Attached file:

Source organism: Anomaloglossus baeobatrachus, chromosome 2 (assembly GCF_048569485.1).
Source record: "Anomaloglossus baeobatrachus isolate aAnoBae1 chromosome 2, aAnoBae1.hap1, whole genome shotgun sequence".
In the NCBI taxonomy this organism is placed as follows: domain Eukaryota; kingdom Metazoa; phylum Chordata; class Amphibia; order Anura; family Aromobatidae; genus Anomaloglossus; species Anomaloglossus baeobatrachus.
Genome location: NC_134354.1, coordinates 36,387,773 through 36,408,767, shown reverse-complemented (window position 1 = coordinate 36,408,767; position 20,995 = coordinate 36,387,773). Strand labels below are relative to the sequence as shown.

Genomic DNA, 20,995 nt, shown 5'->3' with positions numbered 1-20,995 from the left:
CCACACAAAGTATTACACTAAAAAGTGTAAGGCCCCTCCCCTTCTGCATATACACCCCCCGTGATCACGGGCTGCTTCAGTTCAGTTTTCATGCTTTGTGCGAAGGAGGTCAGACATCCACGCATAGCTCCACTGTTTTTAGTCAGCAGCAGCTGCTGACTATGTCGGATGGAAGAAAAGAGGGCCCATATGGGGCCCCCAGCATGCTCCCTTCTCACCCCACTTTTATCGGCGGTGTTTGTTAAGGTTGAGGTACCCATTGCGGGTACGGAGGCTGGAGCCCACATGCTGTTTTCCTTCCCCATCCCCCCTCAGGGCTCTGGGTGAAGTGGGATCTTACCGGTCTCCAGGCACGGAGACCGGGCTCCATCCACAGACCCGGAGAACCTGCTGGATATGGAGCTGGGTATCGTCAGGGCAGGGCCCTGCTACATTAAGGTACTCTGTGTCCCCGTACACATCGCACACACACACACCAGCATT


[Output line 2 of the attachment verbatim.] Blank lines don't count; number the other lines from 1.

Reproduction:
Source record: "Anomaloglossus baeobatrachus isolate aAnoBae1 chromosome 2, aAnoBae1.hap1, whole genome shotgun sequence".